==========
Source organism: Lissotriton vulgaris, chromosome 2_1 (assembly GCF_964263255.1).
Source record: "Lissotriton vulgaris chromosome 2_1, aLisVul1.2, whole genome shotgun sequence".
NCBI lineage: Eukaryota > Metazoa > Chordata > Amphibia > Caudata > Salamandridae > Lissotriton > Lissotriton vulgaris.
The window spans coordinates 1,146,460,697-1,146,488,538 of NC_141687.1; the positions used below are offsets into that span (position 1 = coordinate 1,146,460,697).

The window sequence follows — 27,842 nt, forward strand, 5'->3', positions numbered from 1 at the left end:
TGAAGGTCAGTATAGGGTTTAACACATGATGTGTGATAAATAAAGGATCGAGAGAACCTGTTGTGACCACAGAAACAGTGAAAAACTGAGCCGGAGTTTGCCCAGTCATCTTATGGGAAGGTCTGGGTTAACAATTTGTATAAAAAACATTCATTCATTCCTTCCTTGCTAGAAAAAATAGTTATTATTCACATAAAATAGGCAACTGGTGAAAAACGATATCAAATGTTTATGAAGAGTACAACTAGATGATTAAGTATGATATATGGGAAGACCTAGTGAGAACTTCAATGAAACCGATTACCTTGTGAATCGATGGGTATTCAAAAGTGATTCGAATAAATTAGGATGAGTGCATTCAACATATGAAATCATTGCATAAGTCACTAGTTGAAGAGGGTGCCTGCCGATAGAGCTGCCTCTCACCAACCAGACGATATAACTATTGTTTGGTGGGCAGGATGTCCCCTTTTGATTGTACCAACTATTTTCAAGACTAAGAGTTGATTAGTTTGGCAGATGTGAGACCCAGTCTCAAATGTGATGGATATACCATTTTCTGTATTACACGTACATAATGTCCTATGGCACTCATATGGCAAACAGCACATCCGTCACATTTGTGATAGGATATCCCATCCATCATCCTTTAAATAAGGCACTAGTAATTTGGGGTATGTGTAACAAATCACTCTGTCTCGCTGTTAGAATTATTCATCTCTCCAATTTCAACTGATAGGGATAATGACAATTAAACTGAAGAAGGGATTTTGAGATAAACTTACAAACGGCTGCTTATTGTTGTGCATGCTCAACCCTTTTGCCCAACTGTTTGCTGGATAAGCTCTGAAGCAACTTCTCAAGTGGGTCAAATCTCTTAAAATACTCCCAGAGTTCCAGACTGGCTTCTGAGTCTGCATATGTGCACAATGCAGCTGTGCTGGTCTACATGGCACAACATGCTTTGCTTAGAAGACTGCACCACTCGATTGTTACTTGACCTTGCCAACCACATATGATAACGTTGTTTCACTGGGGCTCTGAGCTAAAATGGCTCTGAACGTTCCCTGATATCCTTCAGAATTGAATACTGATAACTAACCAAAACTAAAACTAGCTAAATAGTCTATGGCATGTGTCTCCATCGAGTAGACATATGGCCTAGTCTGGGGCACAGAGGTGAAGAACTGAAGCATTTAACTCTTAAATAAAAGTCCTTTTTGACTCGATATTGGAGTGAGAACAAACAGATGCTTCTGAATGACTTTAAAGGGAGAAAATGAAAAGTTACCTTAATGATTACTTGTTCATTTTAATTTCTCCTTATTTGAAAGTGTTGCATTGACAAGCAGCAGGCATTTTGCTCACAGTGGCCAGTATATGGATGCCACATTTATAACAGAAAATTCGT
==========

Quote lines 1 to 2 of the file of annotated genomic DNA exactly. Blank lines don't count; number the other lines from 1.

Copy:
Source organism: Lissotriton vulgaris, chromosome 2_1 (assembly GCF_964263255.1).
Source record: "Lissotriton vulgaris chromosome 2_1, aLisVul1.2, whole genome shotgun sequence".